Colum Cille was born in 521 or 522, into the ruling dynasty of present-day Donegal. Around 561 he travelled to Scotland with 12 companions, as pilgrims of Christ, and settled on Iona off Western Scotland in 563. Colum Cille died in 597.

Meehan describes Colum Cille as a charismatic leader (much information is available from Adomnan’s biography. Adomnan was Abbott of Iona in the 600s or so). He, and his companions, led a monastic life. Colum Cille was described as follows in a poem from the 7th-century:

‘He crucified his body…he chose learning, embraced stone slabs, gave up bedding.’ (p.20)

After his death, Colum Cille’s influence lived on in his successors, both on Iona and further afield.

The late 700s brought Viking attacks to Iona, and in 807 a section of the community found refuge in Kells, Co. Meath, Ireland, a ‘new foundation of Colum Cille’.

Meehan refers to Colum Cille’s influence on his followers:

‘…in life Colum Cille was often to be seen in the company of angels; in death, he took on a quasi-angelic status for his community.’ (p.20)

The first reference to The Book of Kells as the ‘great Gospel of Colum Cille’ appeared in 1007. It seems that the book originated from around 800, but this is controversial, as is its place of origin, whether Kells or Iona.

I am in awe of this book. Wondrous.

I have two ambitions for this year, to see The Book of Kells itself in Trinity College Dublin, and to visit Iona.



A snowy day in London made me think of poetry, and poems where snow takes centre stage, metaphorically or literally.

Louis MacNeice’s Snow, for example:

‘The room was suddenly rich and the great bay-window was

Spawning snow and pink roses against it

Soundlessly collateral and incompatible:

World is suddener than we fancy it.

World is crazier and more of it than we think,

Incorrigibly plural. I peel and portion

A tangerine and spit the pips and feel

The drunkenness of things being various.’

What wondrous lines, inspired by snow, yet suffused with a meaning that extends way beyond something physical and tangible.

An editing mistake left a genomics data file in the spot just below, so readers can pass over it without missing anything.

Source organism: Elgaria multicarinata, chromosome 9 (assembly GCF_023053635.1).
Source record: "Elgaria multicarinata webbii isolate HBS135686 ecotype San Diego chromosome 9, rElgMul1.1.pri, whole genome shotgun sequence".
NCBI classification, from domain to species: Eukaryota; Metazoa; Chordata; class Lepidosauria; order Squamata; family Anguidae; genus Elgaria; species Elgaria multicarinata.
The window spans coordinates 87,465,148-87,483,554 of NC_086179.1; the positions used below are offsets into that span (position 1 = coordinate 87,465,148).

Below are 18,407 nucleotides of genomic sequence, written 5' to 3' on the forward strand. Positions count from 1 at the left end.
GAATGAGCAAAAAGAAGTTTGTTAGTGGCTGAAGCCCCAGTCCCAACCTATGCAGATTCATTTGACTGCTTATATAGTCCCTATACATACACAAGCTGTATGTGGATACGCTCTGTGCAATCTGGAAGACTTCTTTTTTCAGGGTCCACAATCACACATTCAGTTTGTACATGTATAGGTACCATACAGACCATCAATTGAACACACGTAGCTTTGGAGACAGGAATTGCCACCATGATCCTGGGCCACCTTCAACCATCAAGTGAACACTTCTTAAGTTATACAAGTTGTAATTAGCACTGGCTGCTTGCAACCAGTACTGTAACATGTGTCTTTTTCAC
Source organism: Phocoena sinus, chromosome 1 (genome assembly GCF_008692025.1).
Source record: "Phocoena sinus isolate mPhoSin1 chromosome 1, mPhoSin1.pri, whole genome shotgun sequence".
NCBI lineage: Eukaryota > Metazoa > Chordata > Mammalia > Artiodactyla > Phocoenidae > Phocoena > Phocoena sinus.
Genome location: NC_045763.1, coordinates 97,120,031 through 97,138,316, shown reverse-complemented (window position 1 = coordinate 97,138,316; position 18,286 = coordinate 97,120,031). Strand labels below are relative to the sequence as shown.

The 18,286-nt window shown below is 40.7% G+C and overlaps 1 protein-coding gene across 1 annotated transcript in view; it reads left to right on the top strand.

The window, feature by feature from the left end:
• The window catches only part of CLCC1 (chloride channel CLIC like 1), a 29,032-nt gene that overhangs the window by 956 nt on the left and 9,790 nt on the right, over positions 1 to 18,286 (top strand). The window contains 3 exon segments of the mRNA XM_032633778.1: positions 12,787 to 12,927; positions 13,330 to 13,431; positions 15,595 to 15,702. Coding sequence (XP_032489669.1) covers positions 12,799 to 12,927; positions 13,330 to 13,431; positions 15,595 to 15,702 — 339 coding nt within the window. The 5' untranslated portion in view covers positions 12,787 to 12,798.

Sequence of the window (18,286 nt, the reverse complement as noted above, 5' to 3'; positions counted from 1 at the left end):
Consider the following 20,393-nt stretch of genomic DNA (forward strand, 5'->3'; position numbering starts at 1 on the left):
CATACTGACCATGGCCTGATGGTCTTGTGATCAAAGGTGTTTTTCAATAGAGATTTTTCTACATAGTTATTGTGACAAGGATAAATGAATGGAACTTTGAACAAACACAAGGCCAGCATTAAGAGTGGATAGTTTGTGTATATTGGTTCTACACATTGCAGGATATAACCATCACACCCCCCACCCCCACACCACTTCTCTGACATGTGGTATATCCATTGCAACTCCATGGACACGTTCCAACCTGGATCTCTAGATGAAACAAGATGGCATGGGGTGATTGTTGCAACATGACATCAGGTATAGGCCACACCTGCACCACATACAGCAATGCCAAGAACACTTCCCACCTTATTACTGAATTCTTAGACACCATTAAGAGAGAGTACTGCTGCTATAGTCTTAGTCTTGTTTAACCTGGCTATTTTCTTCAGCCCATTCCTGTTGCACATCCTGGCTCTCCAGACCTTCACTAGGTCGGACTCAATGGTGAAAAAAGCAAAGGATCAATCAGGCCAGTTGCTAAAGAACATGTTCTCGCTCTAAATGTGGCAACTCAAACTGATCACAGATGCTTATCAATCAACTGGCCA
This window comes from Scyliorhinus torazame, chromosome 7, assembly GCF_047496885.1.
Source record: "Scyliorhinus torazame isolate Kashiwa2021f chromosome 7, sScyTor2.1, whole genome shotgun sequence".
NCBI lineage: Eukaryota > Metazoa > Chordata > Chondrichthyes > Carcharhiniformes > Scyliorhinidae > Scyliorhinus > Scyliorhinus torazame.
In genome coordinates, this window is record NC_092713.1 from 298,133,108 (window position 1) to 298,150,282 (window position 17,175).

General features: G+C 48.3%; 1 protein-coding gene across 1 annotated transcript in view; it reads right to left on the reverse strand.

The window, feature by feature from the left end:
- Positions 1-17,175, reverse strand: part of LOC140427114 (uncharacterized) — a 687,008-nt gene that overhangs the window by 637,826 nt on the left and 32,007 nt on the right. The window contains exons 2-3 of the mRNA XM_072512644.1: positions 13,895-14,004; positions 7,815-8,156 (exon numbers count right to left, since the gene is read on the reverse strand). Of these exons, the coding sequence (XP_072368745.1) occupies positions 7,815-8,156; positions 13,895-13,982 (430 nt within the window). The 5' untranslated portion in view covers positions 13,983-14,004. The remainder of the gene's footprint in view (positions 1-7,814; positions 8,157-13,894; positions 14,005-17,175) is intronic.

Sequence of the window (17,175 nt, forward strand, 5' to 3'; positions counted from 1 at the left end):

Another of my favourites is the Czech poet Vladimir Holan’s poem Snow:

‘It began to snow at midnight. And certainly

the kitchen is the best place to sit,

even the kitchen of the sleepless.

It’s warm there, you cook yourself something, drink wine

and look out of the window at your friend eternity.

Why care whether birth and death are merely points

when life is not a straight line.

Why torment yourself eyeing the calendar

and wondering what is at stake.

Why confess you don’t have the money

to buy Saskia’s shoes?

And why brag

that you suffer more than others.

If there were no silence here

the snow would have dreamed it up.

You are alone.

Spare the gestures. Nothing for show.’

The pureness of words and poetry, like just fallen snow, white and luminescent, and untainted. Brief magic.


I was pretty shocked to hear the results of this study, published in The British Journal of Psychiatry recently, on religion, spirituality and mental health (

The study analysed data obtained from interviews with 7403 people in England. Overall, 35% had a religious understanding of life, 19% were spiritual but not religious, and 46% were neither religious nor spiritual. The results suggest that those with a spiritual understanding of life without a religious framework are ‘vulnerable to mental illness.’